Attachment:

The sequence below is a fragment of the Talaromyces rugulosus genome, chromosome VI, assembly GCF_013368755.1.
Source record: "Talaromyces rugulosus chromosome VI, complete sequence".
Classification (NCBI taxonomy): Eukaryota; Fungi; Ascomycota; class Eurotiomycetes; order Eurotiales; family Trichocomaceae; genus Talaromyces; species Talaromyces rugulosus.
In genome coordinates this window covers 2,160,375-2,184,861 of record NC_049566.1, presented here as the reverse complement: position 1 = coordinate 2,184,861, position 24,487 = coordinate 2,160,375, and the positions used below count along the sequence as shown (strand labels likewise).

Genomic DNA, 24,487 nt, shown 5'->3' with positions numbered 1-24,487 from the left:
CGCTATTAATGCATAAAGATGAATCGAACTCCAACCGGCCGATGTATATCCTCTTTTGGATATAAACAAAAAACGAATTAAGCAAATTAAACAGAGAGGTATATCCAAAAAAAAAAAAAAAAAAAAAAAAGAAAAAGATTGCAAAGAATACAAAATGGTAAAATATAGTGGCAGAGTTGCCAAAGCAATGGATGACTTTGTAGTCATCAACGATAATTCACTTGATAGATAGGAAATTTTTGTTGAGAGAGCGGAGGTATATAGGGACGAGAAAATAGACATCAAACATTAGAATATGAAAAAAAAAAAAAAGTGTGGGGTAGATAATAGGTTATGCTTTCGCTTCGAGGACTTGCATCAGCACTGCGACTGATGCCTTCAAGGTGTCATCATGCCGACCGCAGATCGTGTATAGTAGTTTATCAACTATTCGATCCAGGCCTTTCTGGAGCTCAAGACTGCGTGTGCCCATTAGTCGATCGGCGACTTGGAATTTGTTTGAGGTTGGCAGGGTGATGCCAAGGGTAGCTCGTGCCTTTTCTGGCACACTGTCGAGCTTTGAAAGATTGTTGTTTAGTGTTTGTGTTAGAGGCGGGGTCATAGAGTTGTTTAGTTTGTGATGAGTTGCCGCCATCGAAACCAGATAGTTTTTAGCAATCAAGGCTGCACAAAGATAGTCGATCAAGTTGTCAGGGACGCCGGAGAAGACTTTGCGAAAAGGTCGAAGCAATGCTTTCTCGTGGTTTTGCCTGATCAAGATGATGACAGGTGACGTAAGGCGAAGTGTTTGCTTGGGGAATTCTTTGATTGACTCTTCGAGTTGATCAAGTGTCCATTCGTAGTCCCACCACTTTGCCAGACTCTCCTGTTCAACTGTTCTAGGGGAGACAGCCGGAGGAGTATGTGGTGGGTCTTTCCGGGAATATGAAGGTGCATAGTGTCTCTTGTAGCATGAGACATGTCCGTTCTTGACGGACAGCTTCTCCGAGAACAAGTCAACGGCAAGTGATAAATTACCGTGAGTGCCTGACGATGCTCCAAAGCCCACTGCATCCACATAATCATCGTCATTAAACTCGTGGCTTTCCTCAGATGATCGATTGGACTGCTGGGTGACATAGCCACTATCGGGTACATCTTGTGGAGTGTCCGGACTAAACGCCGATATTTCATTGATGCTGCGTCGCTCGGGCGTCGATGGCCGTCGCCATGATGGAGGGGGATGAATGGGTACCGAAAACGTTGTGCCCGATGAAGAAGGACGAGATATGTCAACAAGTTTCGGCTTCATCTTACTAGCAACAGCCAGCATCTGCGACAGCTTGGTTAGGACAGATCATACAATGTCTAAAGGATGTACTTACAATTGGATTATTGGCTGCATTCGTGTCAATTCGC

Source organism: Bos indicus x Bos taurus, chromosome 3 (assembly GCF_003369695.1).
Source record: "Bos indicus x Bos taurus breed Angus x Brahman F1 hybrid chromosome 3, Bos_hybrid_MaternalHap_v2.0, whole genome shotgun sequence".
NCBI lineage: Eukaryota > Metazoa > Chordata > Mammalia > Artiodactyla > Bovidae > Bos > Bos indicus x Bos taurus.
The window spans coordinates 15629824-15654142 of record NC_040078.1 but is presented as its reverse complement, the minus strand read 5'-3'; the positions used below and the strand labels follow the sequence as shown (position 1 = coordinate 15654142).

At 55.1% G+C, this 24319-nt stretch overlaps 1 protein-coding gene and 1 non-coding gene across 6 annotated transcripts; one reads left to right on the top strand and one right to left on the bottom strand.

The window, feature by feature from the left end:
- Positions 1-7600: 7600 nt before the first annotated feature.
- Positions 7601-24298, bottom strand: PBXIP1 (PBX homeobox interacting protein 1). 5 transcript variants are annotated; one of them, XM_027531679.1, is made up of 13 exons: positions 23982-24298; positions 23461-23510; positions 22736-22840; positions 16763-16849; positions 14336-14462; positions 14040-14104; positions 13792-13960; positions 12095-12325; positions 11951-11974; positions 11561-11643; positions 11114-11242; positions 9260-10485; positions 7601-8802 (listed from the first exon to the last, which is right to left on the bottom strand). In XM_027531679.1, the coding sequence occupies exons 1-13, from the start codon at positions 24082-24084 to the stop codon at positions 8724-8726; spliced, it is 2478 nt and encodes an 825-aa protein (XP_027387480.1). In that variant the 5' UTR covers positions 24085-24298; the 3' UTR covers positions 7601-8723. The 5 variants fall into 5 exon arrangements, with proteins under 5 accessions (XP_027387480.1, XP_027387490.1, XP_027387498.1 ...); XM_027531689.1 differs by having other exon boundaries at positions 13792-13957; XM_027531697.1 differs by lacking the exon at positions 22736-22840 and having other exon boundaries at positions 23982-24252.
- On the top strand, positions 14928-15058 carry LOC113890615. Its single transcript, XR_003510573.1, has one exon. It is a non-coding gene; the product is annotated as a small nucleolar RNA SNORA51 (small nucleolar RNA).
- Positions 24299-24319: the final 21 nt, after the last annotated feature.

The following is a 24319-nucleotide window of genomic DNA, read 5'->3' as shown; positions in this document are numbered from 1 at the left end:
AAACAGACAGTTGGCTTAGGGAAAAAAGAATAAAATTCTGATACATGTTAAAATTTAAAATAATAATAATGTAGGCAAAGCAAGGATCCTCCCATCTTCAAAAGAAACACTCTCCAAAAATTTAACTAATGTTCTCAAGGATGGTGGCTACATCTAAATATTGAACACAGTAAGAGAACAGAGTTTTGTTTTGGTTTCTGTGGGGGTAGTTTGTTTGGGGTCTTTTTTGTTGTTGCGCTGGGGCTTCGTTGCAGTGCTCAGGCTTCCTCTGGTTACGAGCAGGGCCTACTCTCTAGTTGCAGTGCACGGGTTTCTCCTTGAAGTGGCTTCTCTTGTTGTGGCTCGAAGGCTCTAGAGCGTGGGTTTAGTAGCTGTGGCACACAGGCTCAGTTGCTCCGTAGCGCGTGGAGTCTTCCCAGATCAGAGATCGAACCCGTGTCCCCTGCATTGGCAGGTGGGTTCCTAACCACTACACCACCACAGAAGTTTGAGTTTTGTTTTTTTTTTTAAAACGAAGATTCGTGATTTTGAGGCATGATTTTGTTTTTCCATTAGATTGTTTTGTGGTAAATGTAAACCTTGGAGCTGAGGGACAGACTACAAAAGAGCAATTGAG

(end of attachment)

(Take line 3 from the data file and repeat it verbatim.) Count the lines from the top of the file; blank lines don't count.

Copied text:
Classification (NCBI taxonomy): Eukaryota; Fungi; Ascomycota; class Eurotiomycetes; order Eurotiales; family Trichocomaceae; genus Talaromyces; species Talaromyces rugulosus.